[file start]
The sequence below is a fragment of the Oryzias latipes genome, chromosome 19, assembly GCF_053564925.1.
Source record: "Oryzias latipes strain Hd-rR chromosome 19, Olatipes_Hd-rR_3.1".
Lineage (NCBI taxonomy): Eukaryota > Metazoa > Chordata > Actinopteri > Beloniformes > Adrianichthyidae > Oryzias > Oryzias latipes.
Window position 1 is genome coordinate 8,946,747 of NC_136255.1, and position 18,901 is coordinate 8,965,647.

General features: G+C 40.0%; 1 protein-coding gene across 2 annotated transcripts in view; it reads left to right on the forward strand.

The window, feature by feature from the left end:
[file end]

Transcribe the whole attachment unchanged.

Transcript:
The sequence below is a fragment of the Oryzias latipes genome, chromosome 19, assembly GCF_053564925.1.
Source record: "Oryzias latipes strain Hd-rR chromosome 19, Olatipes_Hd-rR_3.1".
Lineage (NCBI taxonomy): Eukaryota > Metazoa > Chordata > Actinopteri > Beloniformes > Adrianichthyidae > Oryzias > Oryzias latipes.
Window position 1 is genome coordinate 8,946,747 of NC_136255.1, and position 18,901 is coordinate 8,965,647.

General features: G+C 40.0%; 1 protein-coding gene across 2 annotated transcripts in view; it reads left to right on the forward strand.

The window, feature by feature from the left end: